I see many people use sum to find the missing number, but what if n is large and (n+1)*n overflows? At least they should use a long I think. Here I give two different solutions
*Edit: seems overflow does not matter in the problem, even if the (n+1)n overflows, we can still get the right answer because the sum of the numbers also overflows
put i to nums[i], then find the missing number
class Solution(object): def missingNumber(self, nums): """ :type nums: List[int] :rtype: int """ for i in range(len(nums)): x=nums[i] while x!=i and x!=len(nums) and nums[x]!=x: nums[i],nums[x]=nums[x],nums[i] x=nums[i] tmp=[i for i in range(len(nums)) if nums[i]!=i] return tmp if tmp else len(nums)
because every number is non-negative, we could set nums[i] to be negative if i exists.
class Solution(object): def missingNumber(self, nums): """ :type nums: List[int] :rtype: int """ for i in range(len(nums)): x=-(nums[i]+1) if nums[i]<0 else nums[i] if x<len(nums): nums[x]=-nums[x]-1 tmp=[i for i in range(len(nums)) if nums[i]>=0] return tmp if tmp else len(nums)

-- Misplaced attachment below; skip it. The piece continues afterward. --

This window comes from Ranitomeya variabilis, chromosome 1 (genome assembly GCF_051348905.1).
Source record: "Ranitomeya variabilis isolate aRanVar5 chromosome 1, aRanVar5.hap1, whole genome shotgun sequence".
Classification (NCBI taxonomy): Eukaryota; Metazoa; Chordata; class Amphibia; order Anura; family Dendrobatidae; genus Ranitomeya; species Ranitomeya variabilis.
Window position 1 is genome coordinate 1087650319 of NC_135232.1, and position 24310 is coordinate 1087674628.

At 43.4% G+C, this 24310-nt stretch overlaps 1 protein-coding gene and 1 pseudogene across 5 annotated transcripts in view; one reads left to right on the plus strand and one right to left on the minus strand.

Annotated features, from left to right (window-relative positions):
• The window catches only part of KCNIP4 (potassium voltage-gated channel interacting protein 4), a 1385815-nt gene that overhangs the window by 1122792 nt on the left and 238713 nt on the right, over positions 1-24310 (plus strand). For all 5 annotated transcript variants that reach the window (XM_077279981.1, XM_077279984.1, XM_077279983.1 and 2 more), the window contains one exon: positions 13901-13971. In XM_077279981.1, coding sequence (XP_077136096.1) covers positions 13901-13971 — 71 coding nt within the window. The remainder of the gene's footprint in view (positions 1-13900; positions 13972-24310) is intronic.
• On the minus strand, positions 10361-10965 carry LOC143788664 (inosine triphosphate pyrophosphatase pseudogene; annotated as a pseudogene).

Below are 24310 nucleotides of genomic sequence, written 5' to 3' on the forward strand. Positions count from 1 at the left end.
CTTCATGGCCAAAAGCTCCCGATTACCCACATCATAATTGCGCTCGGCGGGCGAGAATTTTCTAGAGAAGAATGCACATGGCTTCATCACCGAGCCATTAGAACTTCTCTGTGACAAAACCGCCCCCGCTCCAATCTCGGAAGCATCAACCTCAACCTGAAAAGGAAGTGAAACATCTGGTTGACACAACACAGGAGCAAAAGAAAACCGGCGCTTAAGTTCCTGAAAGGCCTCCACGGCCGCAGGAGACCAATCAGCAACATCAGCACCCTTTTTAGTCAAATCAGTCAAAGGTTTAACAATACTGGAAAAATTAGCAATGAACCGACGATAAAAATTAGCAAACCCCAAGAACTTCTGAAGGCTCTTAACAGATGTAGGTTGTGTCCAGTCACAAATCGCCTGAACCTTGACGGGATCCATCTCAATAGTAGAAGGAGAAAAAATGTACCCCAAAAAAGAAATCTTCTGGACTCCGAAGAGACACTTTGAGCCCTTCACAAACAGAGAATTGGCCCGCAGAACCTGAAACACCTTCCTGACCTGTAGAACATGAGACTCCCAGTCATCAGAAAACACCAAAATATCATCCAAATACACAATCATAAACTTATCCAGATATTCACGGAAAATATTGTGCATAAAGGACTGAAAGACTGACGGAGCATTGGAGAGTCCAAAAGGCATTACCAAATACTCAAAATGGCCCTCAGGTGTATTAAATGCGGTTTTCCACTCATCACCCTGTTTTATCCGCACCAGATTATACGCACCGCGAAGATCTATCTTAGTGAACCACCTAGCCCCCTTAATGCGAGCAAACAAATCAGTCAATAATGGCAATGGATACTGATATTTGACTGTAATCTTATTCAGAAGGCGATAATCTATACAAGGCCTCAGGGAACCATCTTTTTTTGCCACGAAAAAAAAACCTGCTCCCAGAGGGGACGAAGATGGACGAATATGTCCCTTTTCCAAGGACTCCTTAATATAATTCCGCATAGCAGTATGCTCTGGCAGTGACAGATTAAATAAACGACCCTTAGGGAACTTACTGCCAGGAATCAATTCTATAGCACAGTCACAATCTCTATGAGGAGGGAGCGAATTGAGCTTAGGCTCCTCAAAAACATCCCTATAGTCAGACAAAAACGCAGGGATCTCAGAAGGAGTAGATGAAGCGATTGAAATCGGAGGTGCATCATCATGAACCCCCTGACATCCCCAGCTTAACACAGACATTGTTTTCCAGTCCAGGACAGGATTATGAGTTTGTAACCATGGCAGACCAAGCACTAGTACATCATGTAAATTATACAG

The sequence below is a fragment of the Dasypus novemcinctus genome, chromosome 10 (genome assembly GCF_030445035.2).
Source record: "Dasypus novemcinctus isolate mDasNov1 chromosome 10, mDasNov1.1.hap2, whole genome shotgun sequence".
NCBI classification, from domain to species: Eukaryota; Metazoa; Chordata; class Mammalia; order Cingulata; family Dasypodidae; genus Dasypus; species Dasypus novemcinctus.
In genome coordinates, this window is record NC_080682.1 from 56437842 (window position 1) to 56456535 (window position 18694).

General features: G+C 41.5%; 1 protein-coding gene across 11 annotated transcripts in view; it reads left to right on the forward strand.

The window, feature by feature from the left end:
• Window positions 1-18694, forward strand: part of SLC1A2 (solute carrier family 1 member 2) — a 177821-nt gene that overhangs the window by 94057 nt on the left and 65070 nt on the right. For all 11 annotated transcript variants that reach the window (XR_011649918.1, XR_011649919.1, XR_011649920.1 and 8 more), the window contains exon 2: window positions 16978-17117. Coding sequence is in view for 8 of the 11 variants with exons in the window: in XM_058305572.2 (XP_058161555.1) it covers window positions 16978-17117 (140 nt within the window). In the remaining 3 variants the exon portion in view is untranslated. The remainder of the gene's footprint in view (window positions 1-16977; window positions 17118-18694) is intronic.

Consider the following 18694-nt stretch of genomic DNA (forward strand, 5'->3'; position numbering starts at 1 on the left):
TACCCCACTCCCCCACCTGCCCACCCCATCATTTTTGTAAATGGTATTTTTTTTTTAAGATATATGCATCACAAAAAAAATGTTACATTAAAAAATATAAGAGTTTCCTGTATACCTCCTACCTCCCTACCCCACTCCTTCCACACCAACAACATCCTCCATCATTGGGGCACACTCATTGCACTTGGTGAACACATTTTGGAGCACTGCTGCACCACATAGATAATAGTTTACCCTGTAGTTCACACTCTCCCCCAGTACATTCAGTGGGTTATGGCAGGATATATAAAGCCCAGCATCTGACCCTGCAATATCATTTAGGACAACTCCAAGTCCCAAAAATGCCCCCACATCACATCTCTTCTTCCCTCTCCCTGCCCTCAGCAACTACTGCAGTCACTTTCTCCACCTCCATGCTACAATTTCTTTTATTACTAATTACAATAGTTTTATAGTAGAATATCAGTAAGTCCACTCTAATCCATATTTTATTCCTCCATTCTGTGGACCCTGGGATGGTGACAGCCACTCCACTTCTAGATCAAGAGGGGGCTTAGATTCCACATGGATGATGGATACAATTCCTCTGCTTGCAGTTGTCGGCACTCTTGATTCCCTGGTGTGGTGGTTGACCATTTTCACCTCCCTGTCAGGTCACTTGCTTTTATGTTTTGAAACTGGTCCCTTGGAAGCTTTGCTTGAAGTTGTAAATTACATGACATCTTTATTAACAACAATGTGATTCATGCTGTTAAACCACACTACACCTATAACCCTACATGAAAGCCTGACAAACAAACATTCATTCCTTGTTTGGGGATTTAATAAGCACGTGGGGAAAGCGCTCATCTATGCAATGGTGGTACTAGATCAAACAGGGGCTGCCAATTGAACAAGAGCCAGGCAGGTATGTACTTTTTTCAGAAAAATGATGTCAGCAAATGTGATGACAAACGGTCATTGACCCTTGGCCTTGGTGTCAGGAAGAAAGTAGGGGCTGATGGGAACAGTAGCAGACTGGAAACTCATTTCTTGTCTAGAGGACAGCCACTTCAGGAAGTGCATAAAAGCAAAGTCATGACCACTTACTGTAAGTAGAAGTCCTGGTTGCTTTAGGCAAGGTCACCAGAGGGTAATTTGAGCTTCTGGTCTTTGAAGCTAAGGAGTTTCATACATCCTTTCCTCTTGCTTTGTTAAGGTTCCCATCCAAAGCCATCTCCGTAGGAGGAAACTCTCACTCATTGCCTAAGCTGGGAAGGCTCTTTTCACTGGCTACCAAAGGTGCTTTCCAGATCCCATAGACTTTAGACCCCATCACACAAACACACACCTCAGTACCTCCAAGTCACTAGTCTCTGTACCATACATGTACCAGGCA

Um, Python ints don't have an overflow problem anyway. You might want to use your approach with a language where it actually makes a difference.
I know python's int doesn't overflow, but I think in many problems we should assume int in python would overflow, otherwise some problems would be too easy for python.
Hmm, I don't think so. Maybe in the few problems where it would really make a huge difference, but not really in a case like this where in other languages you can just use long.
Btw, another solution I thought of after seeing yours:
def missingNumber(self, nums): x = range(len(nums) + 1) for num in nums: x[num] = 0 return max(x)
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